Closed big box stores, like this former Fry’s Food Store at Grant Road and Alvernon Way, make up 1.1 million square feet of vacant space around town. Some are being renovated for fitness facilities, others are being turned into entertainment venues.

Former grocery stores around Tucson have morphed into gyms or movie theaters and former department stores and furniture showrooms into entertainment venues.

As shopping centers strive to increase foot traffic, more and more tenants are setting up shop for services that can’t be obtained with a click.

“We now see nontraditional uses in retail centers throughout town, and this trend is expected to continue,” says a retail study prepared for the Pima County Real Estate Research Council.

Users such as charter schools and urgent care centers have kept some shopping centers afloat.

“Occupancy by these nontraditional users in retail centers is the biggest factor in driving down the retail vacancy rate,” says the report, prepared by Baker, Peterson, Baker & Associates. “We are seeing changes in tenants, with more owners seeking out service users to ‘Amazon-proof’ their retail centers.”

Defy Tucson, an indoor entertainment center, is expected to open this summer in the former J.C. Penney Home Store on Stone Avenue and River Road.

Unoccupied grocery stores often sit empty longest due to their size but many found new life in 2018.

Safeway at Grant and Craycroft roads, Fry’s at Grant Road and Alvernon Way and Albertson’s at Wilmot Road and 22nd Street are all being converted to gyms.

The Fry’s on Irvington Road by Interstate 19 is being split among two tenants, including a gym, while the Safeway at Broadway and Camino Seco is now U-Haul Storage. A Bashas’ at Houghton Road and Broadway has been converted into a movie theater.

Fast-casual dining is growing as people spend more money eating out than cooking at home, according to the U.S. Department of Agriculture.

The growth of restaurants locally has mostly been by chains entering the market.

The biggest spaces in Tucson — 10,000 square feet or greater — are hard to market to traditional retailers, Nancy McClure, first vice president of CBRE Tucson wrote in her annual Big Box Retail report.

“The ‘Three F’s:’ Fitness, Fun and Food seem to be the here and now categories that are active and absorbing vacant boxes — a national trend happening in Tucson,” she said.

An indoor trampoline park is planned in the former J.C. Penney Home Store on Stone Avenue and River Road and Round 1, a Japanese entertainment venue is moving into part of the shuttered Sears store at Park Place mall.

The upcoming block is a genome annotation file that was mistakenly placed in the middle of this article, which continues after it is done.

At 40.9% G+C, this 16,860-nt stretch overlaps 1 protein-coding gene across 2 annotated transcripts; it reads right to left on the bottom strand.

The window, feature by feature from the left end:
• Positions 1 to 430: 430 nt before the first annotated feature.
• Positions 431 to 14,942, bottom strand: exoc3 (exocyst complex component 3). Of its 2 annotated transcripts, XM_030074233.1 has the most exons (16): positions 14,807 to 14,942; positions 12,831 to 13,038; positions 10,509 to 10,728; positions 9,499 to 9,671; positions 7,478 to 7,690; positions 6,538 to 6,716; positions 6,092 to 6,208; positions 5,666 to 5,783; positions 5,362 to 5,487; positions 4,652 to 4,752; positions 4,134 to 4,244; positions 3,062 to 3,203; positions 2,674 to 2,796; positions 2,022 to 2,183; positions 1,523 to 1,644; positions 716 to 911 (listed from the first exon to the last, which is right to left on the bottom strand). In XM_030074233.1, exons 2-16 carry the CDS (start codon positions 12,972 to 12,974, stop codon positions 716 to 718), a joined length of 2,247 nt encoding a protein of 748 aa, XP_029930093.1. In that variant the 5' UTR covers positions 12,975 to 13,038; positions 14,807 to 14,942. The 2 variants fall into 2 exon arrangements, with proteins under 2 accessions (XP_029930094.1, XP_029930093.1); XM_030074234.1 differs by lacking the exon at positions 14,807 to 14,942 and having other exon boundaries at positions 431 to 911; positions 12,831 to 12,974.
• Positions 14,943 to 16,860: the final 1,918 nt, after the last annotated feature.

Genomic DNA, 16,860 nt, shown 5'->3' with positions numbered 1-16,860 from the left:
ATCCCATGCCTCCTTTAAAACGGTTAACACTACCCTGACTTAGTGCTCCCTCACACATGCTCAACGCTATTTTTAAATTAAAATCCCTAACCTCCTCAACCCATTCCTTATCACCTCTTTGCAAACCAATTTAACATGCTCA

But vacant Toys R Us and Babies R Us stores remain among the 1.1 million square feet of vacant big box spaces around town.

“Those properties may never get absorbed,” McClure said. “The challenge moving forward is working to redevelop or construct new spaces that meet the current retail prototypes.”

Round 1, a Japanese entertainment venue with 21 U.S. locations, is moving into a part of the former Sears store at Park Place mall. Round 1 features bowling lanes, karaoke rooms and arcade games.

THE FUTURE OF SHOPPING MALLS

Both Park Place and Tucson Mall continue to hold their own, but concerns about anchor department stores cause angst.

The owner of both malls has expressed interest in redeveloping its malls into multiuse properties.

“There is some thought in the market that Park Place is ready to be redeveloped and densified,” according to the Baker, Peterson, Baker & Associates report. “It is possible that another use such as residential uses could also be developed on the property.”

The new owner of Foothills Mall — Bourn Cos. — is already moving in that direction.

The Board of Supervisors has approved rezoning of the property, at Ina Road and La Cholla Boulevard, for entertainment, residential, office and hotel development.

Entertainment options include a bowling alley, splash pad and music venue.

“The Foothills Mall will not survive as a traditional mall,” the report says. “The owner sees a strong future in converting to a mixed-use development that would be a destination location.

“Overall, we need to be flexible and able to change with the customers in order to continue to have a strong retail real estate market.”

Contact reporter Gabriela Rico at grico@tucson.com. On Facebook: Facebook.com/DailyStarBiz.

Reporter

Gabriela's newspaper career began at the Tucson Citizen in '86 as the "movie-times girl" where she'd call local theaters for showtimes. Since then, she's written about crime, education, immigration, trade and business. She's been with the Star since 2007.